Prior to the end of Buddhism in its homeland of India, Vedanta philosophers raised the question of how bondage and liberation are possible if Buddhists believe there is no self or âtman, and things exist only momentarily. I am not sure modern Buddhists would find it easy to answer this question given their belief that there is fundamentally nothing beyond the psychophysical body, and phenomenal reality has only momentary duration.
Given the modern Buddhist penchant to read only half of Buddhism, the half that is concerned with the conditioned, finite world, it should not be surprising that modern Buddhists have no idea how bondage and liberation are possible. If we had to rely on a secular Buddhist like Stephen Batchelor to provide a coherent answer to the question, we would be out of luck. Nothing adds up, in other words, when we scout the transcendent and believe reality is momentary all the way down! Certainly, there is nothing of any measure redemptive with such a view—and there should be.
Over the years I have seen this view gradually gain dominance in Buddhism. The Zennist blog is sometimes attacked as being Vedantic although this objection bears little or no relation with the actual historical facts. If anything, the Buddhist objection to Vedanta, surprisingly, was that Vedanta stole Buddhist theories making Vedanta essentially crypto-Buddhist! The implication here is that there is not a dime’s worth of difference between Buddhism and Vedanta.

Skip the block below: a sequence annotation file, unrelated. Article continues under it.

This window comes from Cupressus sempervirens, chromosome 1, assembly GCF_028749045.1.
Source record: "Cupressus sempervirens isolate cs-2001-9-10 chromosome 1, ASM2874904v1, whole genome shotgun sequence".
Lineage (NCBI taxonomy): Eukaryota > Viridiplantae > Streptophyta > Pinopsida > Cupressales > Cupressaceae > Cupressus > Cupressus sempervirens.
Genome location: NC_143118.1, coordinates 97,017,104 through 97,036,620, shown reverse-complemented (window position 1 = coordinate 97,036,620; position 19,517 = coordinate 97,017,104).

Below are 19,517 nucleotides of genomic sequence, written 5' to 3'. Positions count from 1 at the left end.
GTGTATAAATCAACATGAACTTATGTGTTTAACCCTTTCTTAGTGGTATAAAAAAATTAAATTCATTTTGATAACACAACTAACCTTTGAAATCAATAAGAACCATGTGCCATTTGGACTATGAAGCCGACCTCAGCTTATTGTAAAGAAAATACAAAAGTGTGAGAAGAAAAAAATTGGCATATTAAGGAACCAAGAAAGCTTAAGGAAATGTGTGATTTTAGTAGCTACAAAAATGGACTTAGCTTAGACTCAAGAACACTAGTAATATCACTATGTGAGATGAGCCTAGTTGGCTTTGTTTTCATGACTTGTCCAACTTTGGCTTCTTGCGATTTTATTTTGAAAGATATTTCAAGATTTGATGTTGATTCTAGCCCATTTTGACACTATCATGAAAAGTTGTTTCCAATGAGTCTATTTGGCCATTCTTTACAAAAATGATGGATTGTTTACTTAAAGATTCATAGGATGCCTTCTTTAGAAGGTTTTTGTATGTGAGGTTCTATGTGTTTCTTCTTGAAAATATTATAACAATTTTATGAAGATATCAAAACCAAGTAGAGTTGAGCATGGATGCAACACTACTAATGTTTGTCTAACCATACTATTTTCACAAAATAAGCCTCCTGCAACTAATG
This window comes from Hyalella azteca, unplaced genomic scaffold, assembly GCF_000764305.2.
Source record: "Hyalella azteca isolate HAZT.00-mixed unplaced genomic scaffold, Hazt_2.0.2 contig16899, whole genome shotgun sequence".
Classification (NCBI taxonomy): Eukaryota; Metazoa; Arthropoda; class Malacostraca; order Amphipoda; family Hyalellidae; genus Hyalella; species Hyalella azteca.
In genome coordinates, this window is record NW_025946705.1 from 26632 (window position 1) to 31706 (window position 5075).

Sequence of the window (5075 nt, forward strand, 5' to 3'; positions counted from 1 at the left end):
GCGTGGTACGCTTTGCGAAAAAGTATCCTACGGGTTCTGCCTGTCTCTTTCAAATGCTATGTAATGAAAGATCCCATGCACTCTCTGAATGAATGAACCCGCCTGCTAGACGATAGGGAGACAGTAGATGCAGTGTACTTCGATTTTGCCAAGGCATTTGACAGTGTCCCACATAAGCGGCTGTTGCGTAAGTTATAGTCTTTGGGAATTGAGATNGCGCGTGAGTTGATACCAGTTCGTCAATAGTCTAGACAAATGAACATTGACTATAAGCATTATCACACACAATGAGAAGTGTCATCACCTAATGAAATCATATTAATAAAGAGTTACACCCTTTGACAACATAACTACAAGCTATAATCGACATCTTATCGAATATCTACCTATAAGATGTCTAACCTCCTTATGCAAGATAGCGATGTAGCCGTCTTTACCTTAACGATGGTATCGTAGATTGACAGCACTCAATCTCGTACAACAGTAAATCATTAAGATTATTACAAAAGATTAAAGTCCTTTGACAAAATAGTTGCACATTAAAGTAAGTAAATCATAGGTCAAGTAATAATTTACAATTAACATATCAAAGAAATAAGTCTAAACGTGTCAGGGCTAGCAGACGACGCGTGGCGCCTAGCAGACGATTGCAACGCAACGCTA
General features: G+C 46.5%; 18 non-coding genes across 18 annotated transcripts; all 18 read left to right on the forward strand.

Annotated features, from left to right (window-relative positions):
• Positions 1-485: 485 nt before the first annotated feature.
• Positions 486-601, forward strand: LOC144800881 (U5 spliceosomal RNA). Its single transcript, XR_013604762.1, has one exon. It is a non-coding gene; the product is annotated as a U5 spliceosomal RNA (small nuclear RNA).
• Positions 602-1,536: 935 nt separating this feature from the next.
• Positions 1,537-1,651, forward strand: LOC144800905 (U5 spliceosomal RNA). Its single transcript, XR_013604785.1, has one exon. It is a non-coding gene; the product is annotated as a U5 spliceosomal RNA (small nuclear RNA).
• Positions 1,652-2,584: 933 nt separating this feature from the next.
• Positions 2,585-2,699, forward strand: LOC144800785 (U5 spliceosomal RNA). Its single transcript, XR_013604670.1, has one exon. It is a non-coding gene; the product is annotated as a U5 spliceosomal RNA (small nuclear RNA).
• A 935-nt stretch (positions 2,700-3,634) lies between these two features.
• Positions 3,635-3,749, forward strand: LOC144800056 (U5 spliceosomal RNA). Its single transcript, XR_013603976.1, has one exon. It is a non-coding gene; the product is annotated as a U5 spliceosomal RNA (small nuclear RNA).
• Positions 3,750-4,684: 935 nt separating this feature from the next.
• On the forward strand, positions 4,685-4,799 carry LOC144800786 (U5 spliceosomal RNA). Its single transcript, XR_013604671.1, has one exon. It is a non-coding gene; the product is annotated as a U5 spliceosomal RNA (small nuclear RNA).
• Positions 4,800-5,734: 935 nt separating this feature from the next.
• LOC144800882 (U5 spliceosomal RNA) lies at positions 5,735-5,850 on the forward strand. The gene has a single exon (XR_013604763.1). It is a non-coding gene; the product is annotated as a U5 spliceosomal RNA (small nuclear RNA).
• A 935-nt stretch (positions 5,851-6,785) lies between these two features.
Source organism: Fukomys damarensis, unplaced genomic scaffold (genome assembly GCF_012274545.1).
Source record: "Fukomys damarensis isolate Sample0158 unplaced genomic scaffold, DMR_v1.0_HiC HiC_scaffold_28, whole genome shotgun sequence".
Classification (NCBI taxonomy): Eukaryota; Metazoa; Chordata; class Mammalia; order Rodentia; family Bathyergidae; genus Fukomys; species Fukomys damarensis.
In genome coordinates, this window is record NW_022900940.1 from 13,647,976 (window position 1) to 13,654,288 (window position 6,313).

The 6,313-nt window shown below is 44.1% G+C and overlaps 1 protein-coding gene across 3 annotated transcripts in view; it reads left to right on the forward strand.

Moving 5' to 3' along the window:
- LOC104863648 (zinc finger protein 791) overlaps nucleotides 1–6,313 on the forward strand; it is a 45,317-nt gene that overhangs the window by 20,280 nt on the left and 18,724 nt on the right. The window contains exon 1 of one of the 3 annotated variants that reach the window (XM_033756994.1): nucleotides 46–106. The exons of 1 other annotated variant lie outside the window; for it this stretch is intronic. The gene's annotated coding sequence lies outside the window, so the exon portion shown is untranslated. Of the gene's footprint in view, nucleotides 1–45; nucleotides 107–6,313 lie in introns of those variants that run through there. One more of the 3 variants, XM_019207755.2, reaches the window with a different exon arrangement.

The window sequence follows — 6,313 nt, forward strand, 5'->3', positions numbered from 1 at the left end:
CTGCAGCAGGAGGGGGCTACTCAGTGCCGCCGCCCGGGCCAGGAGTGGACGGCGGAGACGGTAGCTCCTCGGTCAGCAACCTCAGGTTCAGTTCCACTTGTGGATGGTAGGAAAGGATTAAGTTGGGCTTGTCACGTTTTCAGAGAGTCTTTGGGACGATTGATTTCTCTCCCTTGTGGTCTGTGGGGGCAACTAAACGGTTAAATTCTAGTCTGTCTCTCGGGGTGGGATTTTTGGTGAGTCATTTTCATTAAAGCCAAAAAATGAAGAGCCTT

Of course modern Buddhists don’t want to accept this as close to being the historical truth and certain sects of Buddhism don’t want to accept this view either, fighting against it tooth and nail. Their belief all hinges on no self theory or anâtmavâda which as they present it (which is totally wrong), makes the Vedanta question impossible to answer. The scholars and monks who support this wrong headed view seem to have spent little time and have given even less intelligent thought to the older discourses in which the term anattâ/anâtman is used. From the huge number of discourses in which anattâ/anâtman appears we learn that we are not to regard the Five Aggregates of material shape, feeling, perception, habitual tendencies and consciousness as our self. They are anattâ/anâtman:—not the âtman. This then makes the Vedanta question easy to answer. Bondage arises by attaching to what is not the self (i.e., the Five Aggregates). Liberation is abandoning the Five Aggregates.